5. Support Claims with Visuals
You can notice that almost every example in this article supplements the value proposition statement with a visual. This is because images, videos, hero banners, infographics, and other visual elements convey a message much faster and much better than words.
So, if you’re making a promise with your value proposition, try to illustrate it with an eye-catching visual. This will increase your chances of capturing your customer’s attention.
Incorporating visual elements is especially important if you sell a physical product. Make sure to feature it in a way that resonates with the value proposition. Make them aspirational for the shopper. Give them FOMO.
Fire Pit Surplus does this very well with the image they chose to supplement their “Upgrade Your Backyard Today” value proposition. As a company that sells fire pits and fireplaces, Fire Pit Surplus showcases its products visually, so customers are immediately hooked without having to decode the textual proposition.
Similarly, the sports clothing giant, Under Armour, manages to visually aid its value proposition – “Our softest fabrics for your hardest workouts” – in a way that resonates with the message. By showing real people using their products, Under Armour demonstrates its claim in action.
6. Remember Your Content Pages
The usual spot to place your strongest value proposition is your website’s homepage. However, many of your visitors will enter your site via blog pages they’ve found on Google or social media.
If this happens, you still need to explain to them what your brand does. Even though they’re on the page to read the content and not necessarily interact with your brand, it’s super important that they associate a particular promise with your domain.
You never know when you can capitalize on an effective value proposition statement, so make sure you feature one on your blog posts, product pages, and landing pages, besides your homepage. Basically, it’s a good practice to include your message on all of the main entry points to your website.
Sleep Junkie is an excellent example here. The mattress experts manage to extend their value proposition in many of their blog posts. Whenever a visitor stumbles upon one of their articles, like in their best adjustable beds post below, they’ll see the simple statement on the sidebar – “Find The Best Mattress”.
7. Pay Attention to Nearby UI Elements
Most of your website visitors won’t notice every single detail on your homepage or any other page they access. They are naturally drawn to what they came to look for first, and the value proposition is usually the first thing they’ll see and read.
That’s why you need to understand that everything you place close to the value proposition expands on it one way or another. Visitors will associate claims, visual components, and functions with the main message. Let’s explore some elements that you can use to leverage this to your advantage.
8. Social Proof
Visitors are always more likely to trust your promise if you show a reference to social proof close to your value proposition.
This is especially important if your value proposition headline or subtext contains a term that communicates a customer benefit like “easy,” “convenient,” “quick,” “affordable,” etc.
Brakes To You, a mobile brake repair service, does this well by including star ratings and customer reviews right below their main value proposition. The customers use the same words as the main message to describe Brakes To You’s service – convenient, fast, friendly, affordable.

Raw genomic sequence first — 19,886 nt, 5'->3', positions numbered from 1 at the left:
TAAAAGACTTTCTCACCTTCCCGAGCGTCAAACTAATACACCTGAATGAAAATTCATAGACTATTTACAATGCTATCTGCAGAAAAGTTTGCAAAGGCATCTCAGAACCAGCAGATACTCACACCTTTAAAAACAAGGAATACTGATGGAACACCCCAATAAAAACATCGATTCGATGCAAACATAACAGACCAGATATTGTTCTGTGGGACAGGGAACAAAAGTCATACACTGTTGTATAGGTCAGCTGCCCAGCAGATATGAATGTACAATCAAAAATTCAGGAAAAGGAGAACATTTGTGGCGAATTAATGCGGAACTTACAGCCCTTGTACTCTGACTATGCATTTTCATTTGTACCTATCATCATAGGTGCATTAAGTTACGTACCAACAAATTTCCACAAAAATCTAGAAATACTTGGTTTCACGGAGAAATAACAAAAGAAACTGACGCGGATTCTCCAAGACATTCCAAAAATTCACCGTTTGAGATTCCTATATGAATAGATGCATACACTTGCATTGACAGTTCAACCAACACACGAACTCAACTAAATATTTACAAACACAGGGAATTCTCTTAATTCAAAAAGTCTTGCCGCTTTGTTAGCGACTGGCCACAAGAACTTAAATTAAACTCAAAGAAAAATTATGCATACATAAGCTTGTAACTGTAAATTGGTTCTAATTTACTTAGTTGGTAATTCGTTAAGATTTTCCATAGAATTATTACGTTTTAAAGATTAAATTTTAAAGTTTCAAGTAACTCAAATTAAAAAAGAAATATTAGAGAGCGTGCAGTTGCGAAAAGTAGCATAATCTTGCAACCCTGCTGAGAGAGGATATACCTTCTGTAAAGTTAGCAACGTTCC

Call-to-action buttons are crucial website elements for securing conversions and guiding customers on their buying journey.
If your CTAs are labeled well and tell users what they can do on your site, placing them close to your value proposition is a great idea. They’ll expand on the value proposition and add an “action” element to it.
Enticing wording that is short and straightforward is a must to conclude the main message of your value proposition.
Preset Love is a free Lightroom presets depository that manages to implement a CTA in this fashion. They place it in close proximity to their value proposition, and its wording is aligned with the promise they make.
10. Core Site Functions
If you’re selling a service, there’s nothing more valuable to your customers than showing right on your homepage what that service does.
Placing your value proposition next to a functional core site feature means that your solution will be well-illustrated and less confusing for your customers. In other words, you’ll have to explain less because visitors can use it and see for themselves what you’re offering.
UnscrambleX is great in this regard. This site enables users to unscramble letters and find high-scoring words for games like Scrabble. They put one of their tools right under their main value proposition, so visitors can test it immediately when they access their website and know they’re at the right place.
Another great example is VirusTotal, an online malware and breach detector. They align their free virus scanner with their value proposition, letting users witness the power of their tool before they make a decision to move forward with some of their premium services.
With the limited options there are to capture potential prospects and convert them to loyal customers, your business definitely needs a strong marketing strategy. And that strategy begins with a great value proposition, which will serve as a solid foundation for all further efforts.
A clear and well-tested statement will go a long way in informing customers on why they should trust your brand and buy from you. Enhance it with visual elements such as images or short videos. Elements like social proof, CTAs, and core site functions can also help you get your message across.
The best approach to crafting a fantastic value proposition is to experience your business from the perspective of your customers. Remember, your goal is to concisely deliver a strong message that resonates with their wants and needs.